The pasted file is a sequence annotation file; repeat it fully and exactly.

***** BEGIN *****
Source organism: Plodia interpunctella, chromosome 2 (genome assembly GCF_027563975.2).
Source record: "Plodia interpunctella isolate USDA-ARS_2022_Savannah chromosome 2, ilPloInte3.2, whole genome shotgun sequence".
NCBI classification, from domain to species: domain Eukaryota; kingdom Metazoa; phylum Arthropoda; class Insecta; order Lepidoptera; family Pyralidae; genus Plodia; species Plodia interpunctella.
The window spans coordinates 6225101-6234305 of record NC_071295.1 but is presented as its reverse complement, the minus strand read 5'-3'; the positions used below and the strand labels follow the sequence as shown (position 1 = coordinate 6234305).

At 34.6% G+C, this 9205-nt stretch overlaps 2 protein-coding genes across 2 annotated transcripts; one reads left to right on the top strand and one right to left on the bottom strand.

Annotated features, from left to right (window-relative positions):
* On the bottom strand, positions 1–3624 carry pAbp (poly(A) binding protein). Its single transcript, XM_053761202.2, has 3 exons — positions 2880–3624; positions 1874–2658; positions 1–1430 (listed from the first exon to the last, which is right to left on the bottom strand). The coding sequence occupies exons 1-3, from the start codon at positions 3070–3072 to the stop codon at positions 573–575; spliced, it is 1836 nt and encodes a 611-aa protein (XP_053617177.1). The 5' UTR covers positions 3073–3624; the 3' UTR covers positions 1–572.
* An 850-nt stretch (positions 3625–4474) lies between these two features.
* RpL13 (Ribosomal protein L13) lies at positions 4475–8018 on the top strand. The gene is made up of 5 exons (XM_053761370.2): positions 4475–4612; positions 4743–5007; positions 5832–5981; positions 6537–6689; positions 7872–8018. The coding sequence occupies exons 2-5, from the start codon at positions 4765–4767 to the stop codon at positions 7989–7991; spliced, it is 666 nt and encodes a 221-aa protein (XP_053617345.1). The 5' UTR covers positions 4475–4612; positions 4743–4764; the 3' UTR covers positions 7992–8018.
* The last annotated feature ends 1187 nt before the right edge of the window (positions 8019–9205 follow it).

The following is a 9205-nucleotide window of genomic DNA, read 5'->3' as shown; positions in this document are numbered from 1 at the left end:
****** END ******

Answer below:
Source organism: Plodia interpunctella, chromosome 2 (genome assembly GCF_027563975.2).
Source record: "Plodia interpunctella isolate USDA-ARS_2022_Savannah chromosome 2, ilPloInte3.2, whole genome shotgun sequence".
NCBI classification, from domain to species: domain Eukaryota; kingdom Metazoa; phylum Arthropoda; class Insecta; order Lepidoptera; family Pyralidae; genus Plodia; species Plodia interpunctella.
The window spans coordinates 6225101-6234305 of record NC_071295.1 but is presented as its reverse complement, the minus strand read 5'-3'; the positions used below and the strand labels follow the sequence as shown (position 1 = coordinate 6234305).

At 34.6% G+C, this 9205-nt stretch overlaps 2 protein-coding genes across 2 annotated transcripts; one reads left to right on the top strand and one right to left on the bottom strand.

Annotated features, from left to right (window-relative positions):
* On the bottom strand, positions 1–3624 carry pAbp (poly(A) binding protein). Its single transcript, XM_053761202.2, has 3 exons — positions 2880–3624; positions 1874–2658; positions 1–1430 (listed from the first exon to the last, which is right to left on the bottom strand). The coding sequence occupies exons 1-3, from the start codon at positions 3070–3072 to the stop codon at positions 573–575; spliced, it is 1836 nt and encodes a 611-aa protein (XP_053617177.1). The 5' UTR covers positions 3073–3624; the 3' UTR covers positions 1–572.
* An 850-nt stretch (positions 3625–4474) lies between these two features.
* RpL13 (Ribosomal protein L13) lies at positions 4475–8018 on the top strand. The gene is made up of 5 exons (XM_053761370.2): positions 4475–4612; positions 4743–5007; positions 5832–5981; positions 6537–6689; positions 7872–8018. The coding sequence occupies exons 2-5, from the start codon at positions 4765–4767 to the stop codon at positions 7989–7991; spliced, it is 666 nt and encodes a 221-aa protein (XP_053617345.1). The 5' UTR covers positions 4475–4612; positions 4743–4764; the 3' UTR covers positions 7992–8018.
* The last annotated feature ends 1187 nt before the right edge of the window (positions 8019–9205 follow it).

The following is a 9205-nucleotide window of genomic DNA, read 5'->3' as shown; positions in this document are numbered from 1 at the left end: